• Homer’s Iliad and Odyssey, Vergil’s Aeneid, Ovid’s Metamorphoses, and Sophocles’ Oedipus Cycle.  A rock-solid knowledge of Greek and Roman mythology cannot be underestimated in its help for understanding and working with the gods and spirits and forces of the world.
  • The Bible (New American Version or similar modern critical edition, King James Version for art and style) and Jack Mile’s God: A Biography and Christ: A Crisis in the Life of God.  As above, but for Judaic and Christian mythos is wonderful for the Western magician.  Plus, this is one of the most well-used, well-known, and well-loved spellbooks of all time.
  • Brian Copenhaver’s version of the Hermetica.  As above, but for Hermetic and Gnostic mythos.
  • Benson Bobrick’s The Fated Sky: Astrology in History for a good overview of the path of astrology in science, mysticism, and human life from ancient times to modern.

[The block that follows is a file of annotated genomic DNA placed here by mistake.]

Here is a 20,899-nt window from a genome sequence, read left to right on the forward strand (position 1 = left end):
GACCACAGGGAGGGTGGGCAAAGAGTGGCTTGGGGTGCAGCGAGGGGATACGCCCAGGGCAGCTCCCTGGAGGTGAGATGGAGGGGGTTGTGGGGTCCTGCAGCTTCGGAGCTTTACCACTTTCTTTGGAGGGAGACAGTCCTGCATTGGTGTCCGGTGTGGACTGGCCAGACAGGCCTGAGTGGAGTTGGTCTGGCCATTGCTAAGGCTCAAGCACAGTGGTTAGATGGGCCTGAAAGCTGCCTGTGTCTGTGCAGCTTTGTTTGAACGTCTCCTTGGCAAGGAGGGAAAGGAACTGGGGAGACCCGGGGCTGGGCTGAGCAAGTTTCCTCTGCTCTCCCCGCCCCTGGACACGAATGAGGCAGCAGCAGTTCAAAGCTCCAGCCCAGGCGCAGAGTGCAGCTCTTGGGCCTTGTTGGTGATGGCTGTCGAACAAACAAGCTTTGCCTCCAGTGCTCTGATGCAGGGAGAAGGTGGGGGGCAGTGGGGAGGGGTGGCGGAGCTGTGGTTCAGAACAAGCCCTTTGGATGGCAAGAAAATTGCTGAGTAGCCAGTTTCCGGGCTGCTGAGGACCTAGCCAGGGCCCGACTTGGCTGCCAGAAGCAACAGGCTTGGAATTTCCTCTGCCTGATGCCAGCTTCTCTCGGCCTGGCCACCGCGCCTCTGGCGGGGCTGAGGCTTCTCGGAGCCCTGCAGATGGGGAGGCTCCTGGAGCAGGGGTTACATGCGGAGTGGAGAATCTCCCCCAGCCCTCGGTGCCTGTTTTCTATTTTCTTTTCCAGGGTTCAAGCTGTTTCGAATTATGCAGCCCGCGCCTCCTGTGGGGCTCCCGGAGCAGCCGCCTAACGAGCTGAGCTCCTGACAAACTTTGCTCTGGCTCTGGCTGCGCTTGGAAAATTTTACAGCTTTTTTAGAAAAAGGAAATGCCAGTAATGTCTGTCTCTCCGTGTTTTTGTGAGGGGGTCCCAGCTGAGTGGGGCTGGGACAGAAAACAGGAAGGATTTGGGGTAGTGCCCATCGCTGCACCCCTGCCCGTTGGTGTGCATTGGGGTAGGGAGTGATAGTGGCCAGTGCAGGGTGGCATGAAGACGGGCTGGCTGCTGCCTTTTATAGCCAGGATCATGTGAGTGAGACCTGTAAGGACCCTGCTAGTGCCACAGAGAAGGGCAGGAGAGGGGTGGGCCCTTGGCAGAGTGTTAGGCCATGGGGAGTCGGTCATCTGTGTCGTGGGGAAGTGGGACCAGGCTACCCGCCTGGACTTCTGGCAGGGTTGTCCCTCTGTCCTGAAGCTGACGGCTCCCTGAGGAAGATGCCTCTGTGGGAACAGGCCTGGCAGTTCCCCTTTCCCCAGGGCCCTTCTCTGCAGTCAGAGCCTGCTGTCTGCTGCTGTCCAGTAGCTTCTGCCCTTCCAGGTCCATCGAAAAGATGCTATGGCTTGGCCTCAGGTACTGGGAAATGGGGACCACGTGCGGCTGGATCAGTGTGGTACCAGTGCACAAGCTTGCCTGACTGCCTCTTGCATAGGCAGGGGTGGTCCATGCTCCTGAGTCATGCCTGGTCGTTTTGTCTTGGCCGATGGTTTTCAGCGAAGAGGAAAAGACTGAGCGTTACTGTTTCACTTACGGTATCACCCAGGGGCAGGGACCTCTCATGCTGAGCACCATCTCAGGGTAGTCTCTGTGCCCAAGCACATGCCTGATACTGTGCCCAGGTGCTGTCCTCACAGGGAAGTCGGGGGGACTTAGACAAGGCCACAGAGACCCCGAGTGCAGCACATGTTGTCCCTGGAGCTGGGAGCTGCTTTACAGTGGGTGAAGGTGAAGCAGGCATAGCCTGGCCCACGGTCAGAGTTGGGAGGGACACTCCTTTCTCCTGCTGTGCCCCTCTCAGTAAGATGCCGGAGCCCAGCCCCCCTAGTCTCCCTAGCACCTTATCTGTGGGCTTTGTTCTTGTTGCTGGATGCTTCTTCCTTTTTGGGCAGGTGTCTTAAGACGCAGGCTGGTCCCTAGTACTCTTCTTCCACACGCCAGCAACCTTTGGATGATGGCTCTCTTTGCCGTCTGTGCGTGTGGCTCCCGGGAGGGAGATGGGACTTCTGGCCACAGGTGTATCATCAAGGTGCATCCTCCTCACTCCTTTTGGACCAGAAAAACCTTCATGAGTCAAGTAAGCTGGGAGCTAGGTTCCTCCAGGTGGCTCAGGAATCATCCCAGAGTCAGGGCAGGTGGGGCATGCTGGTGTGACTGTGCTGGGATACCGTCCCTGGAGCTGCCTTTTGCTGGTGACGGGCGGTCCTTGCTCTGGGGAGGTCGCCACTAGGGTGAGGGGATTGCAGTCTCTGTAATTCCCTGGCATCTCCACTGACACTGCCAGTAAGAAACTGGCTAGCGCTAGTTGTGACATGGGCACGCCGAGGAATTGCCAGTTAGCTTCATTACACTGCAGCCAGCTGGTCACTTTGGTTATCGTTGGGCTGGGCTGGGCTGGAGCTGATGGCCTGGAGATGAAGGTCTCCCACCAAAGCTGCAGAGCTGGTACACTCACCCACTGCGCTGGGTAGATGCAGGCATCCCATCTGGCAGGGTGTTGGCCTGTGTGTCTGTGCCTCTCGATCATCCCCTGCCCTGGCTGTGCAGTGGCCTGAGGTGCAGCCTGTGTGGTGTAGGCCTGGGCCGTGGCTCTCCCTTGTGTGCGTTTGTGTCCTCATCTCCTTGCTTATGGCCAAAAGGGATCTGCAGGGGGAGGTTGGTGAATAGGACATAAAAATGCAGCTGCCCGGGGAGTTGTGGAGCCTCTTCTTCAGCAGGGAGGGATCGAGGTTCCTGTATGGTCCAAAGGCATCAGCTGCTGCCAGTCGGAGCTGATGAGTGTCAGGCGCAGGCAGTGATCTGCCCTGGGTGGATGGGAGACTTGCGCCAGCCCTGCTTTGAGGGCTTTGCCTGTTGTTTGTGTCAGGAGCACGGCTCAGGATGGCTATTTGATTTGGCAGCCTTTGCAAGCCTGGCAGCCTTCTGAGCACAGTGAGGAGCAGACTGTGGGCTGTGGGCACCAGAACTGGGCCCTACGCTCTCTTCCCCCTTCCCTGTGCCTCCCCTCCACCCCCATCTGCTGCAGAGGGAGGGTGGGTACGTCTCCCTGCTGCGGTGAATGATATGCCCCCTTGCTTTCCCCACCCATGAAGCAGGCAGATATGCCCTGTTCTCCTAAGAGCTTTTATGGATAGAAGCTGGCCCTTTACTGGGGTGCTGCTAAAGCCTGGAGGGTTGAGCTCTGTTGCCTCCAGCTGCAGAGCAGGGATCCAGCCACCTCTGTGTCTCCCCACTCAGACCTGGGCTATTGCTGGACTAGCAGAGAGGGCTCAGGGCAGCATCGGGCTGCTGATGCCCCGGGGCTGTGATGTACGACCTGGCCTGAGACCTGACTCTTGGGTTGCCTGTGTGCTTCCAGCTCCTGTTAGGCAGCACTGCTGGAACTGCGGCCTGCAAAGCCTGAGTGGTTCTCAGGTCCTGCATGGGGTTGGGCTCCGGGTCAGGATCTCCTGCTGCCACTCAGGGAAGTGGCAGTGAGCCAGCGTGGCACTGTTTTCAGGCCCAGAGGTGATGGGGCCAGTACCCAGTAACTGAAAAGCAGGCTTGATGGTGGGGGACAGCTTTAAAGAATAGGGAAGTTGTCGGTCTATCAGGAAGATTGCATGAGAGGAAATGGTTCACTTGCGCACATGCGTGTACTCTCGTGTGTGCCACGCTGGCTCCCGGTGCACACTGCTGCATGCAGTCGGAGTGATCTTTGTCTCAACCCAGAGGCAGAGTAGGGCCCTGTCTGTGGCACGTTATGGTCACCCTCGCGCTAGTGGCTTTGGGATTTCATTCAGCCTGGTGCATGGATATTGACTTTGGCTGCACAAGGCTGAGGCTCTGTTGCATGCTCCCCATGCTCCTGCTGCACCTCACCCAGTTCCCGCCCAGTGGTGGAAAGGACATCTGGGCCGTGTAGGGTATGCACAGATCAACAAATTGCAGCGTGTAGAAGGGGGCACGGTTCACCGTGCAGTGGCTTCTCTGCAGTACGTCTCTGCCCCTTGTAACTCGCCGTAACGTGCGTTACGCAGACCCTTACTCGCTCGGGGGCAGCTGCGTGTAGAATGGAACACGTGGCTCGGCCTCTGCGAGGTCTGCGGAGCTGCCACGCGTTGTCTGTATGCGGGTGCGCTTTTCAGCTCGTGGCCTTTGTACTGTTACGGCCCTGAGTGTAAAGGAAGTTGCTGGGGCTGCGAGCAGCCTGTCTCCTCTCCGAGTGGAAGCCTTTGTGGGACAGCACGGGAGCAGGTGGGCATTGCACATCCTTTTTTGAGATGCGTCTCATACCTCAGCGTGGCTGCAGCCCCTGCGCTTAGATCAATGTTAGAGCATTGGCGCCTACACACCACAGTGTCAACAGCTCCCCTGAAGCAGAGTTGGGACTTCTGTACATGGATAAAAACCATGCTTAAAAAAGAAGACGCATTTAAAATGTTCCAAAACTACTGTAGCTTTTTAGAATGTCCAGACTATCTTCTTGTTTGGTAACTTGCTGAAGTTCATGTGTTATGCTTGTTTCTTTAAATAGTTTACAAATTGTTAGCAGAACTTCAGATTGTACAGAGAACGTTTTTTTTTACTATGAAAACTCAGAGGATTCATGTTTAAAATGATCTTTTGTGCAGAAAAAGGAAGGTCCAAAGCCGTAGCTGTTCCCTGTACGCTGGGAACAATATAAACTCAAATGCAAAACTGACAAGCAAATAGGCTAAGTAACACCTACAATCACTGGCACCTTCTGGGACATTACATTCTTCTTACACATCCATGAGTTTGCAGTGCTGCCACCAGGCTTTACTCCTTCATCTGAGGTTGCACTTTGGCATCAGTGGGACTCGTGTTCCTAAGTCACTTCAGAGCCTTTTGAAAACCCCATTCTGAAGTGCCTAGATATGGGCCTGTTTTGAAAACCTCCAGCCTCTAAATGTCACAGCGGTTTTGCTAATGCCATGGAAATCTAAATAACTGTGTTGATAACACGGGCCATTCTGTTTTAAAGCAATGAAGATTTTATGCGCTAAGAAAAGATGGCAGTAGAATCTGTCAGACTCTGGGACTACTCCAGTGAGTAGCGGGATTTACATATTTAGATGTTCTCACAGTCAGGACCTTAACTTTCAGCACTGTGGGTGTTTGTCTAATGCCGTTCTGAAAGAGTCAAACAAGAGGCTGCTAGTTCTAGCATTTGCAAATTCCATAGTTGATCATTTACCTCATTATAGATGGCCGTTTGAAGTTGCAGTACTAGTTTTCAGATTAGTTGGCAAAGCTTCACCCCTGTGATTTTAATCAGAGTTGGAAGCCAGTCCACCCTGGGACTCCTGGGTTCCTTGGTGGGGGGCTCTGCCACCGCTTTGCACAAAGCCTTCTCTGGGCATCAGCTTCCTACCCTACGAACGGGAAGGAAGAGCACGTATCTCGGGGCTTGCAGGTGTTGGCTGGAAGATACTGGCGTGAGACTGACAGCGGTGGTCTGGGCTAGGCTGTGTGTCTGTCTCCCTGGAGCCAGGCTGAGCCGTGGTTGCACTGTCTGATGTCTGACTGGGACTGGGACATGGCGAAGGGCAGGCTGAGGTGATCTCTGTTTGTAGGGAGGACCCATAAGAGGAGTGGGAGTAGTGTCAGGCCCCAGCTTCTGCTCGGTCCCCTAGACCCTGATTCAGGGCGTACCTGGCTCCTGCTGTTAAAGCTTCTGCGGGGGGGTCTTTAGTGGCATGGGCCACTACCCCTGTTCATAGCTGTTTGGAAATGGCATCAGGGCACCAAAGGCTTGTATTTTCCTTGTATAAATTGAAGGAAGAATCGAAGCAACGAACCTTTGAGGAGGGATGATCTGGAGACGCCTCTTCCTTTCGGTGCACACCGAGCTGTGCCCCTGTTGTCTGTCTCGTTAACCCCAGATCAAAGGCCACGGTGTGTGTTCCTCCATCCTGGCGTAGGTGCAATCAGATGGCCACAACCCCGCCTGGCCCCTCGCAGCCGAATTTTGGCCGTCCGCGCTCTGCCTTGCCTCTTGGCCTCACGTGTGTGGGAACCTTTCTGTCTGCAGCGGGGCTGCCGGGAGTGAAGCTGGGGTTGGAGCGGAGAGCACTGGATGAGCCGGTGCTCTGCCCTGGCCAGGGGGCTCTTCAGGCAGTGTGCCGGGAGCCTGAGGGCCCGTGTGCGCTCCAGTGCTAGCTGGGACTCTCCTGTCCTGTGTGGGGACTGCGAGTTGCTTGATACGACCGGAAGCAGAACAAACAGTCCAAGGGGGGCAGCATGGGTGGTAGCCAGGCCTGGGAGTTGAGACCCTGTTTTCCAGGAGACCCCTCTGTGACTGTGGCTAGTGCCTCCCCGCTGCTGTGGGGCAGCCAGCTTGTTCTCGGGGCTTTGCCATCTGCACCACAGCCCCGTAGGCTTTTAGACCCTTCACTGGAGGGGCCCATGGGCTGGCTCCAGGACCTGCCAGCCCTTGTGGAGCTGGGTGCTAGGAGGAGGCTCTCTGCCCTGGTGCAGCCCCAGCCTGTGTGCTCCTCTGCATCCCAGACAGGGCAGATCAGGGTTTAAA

• Ptolemy’s Tetrabiblos.  This is the foundational text on Western astrology, written by the man Ptolemy himself.  May as well get the most solid background we have.
  • Richard Garfinkle’s Celestial Matters.  A modern alt-reality fiction showing what the world might be like if it were ruled by Aristotelian geocentric physics, different geopolitical and socioreligious sets of problem than we have, and how one really has to start from scratch to learn new systems of thought.  The depiction of how gods actually interact with mortals in a world where people still work with them is priceless alone; this is a book for any Hermetic or Neoplatonist to read and enjoy.
  • Rex Bills’ The Rulership Book, containing a huge list of what planets and signs in astrology rule over which objects, places, professions, foods, people, and the like.  Uses a lot of modern associations with the outer planets, but still invaluable in figuring out what force goes with what thing.